NREL Testing Electric Vehicles in Antarctica

ev alaska NREL Testing Electric Vehicles in Antarctica

In a test designed to prove that electric vehicles (EVs) are not only flexiblebut durable, even in intense cold, the U.S. Department of Energy’s (DOE) National Renewable Energy Laboratory (NREL) has taken two toAntarctica, figuring that if they run there, they will run anywhere.

The two vehicles, both E-Ride EXV2s, were chosen because they combine the sturdiness of truck-body SUVs and “fat” tires with a feature that President Barack Obama hopes will put an end to America’s dependence on foreign oil.; true EVs don’t need gasoline, and the best hybrids get about 50 milesto the gallon, whereas even the best conventional vehicles, like theoutstandingly engineered SmartForTwo, only get about 40 mpg.  

Owned by the DOE/NREL, and the National Science Foundation (NSF) and Raytheon Polar Services Company (RTSC), a division of Raytheon Company (NYSE:RTN), the two EVs have so far proved their fitness at temperatures below 50degrees Fahrenheit (F), as they traverse the desolate landscape around McMurdo Station, Antarctica’s largest research community.

The Antarctic test will also verify that EXV2s are ideal vehicles for other remote locations, where bringing in fuel is prohibitively costlyand burning it a destruction of pristine ecosystems. According to theUnion of Concerned Scientists, vehicle exhausts are the largest single source of air pollution in the U.S. Imagine thedamage they do in remote villages in Alaska, or near the Arctic Circlein Nunavut, Canada’s newest province set aside for its indigenouspopulation.

The EVs have been at McMurdo for a month, logging 70 hours and 140miles without a hitch. Researchers want a trial period of at least oneyear, and with Antarctica heading into winter, the two vehicles –equipped with battery insulation and battery heaters – are expected toearn their stripes. (Okay, maybe that should be their tires).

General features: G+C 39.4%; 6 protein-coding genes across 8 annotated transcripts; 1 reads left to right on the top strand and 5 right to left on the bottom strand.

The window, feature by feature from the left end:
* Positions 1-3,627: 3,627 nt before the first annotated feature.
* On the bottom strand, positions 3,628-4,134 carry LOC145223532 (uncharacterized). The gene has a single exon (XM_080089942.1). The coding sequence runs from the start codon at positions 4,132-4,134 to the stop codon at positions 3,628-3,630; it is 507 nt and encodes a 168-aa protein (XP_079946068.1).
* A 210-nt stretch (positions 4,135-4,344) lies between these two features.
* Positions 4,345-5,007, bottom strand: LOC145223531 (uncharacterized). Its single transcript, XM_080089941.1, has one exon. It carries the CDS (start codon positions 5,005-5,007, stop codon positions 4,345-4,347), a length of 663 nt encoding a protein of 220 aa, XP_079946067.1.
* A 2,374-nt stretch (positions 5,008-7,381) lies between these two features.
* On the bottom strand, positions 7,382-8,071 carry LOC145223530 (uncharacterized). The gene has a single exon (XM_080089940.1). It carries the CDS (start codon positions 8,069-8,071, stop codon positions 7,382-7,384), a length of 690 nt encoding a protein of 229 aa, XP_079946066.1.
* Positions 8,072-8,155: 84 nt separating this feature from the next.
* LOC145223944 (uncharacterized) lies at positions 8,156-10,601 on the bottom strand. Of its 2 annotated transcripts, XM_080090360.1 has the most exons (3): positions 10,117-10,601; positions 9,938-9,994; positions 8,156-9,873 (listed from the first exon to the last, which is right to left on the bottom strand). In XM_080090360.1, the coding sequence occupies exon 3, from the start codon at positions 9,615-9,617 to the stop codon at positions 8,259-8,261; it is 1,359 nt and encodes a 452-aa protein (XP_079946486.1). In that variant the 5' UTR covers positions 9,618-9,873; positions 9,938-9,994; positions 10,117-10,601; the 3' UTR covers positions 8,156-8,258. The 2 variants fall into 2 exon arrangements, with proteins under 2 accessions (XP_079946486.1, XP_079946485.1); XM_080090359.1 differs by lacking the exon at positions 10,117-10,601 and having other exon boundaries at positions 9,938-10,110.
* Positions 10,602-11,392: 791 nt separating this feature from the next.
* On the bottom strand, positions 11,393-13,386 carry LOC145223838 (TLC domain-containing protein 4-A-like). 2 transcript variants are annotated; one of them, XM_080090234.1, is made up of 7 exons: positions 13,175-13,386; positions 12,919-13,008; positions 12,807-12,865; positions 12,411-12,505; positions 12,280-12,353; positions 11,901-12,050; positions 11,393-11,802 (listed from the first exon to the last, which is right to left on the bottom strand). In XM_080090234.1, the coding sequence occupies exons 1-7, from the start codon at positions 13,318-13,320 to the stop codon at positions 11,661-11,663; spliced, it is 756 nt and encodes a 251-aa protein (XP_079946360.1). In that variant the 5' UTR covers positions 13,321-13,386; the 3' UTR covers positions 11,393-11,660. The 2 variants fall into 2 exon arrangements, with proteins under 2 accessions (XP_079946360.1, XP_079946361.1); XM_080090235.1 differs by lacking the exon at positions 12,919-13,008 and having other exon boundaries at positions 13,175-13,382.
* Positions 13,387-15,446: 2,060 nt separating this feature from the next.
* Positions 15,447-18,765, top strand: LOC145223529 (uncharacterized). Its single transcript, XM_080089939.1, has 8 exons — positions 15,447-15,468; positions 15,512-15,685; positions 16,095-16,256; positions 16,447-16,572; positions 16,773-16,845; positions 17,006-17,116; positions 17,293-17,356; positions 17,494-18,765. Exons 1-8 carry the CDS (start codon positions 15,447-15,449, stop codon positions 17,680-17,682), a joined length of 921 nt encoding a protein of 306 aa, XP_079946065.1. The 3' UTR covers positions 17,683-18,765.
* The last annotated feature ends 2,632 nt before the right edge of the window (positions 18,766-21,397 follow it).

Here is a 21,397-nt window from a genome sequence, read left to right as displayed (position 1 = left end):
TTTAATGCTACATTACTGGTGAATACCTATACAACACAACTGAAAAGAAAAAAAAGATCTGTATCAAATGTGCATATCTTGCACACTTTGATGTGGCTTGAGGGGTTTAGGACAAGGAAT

The single disadvantage the EXV2 has is the fact that it cannot gomore than 25 miles per hour. This would be a considerable handicap inLos Angeles, for example, but at McMurdo – and presumably in otherremote areas – speed is less important than the ability to get somewhere without breaking down.

As NREL’s Senior Task Leader Ted Sears notes: "This project reallyoffers NREL a significant opportunity to increase the visibility ofsmall electric vehicles, expand our experience with them, and validatethe performance of the vehicles in extreme conditions."

It’s all part of a wider, concerted effort to prove that EVs canreplace fossil-fuel burning vehicles – an effort that is beginning topay off as more and more Americans express their willingness to buy EVs. In fact, according to a report by E Source, an independent energy analytics firm, 85 percent of U.S. consumers have said they would buy a plug-in electric hybrid (PHEV) when they need toreplace their gas-guzzling conventional vehicles.

Nor are EVs still “experimental” transportation. In 2010, Frito-Lay, a PepsiCo, Inc. (NYSE:PEP) subsidiary, installed a fleet of EV trucks to deliver their snacks to stores, and in 2011 General Motor’s (NYSE:GM) Chevy Volt was named North American Car of the Year

Original Article on EnergyBoom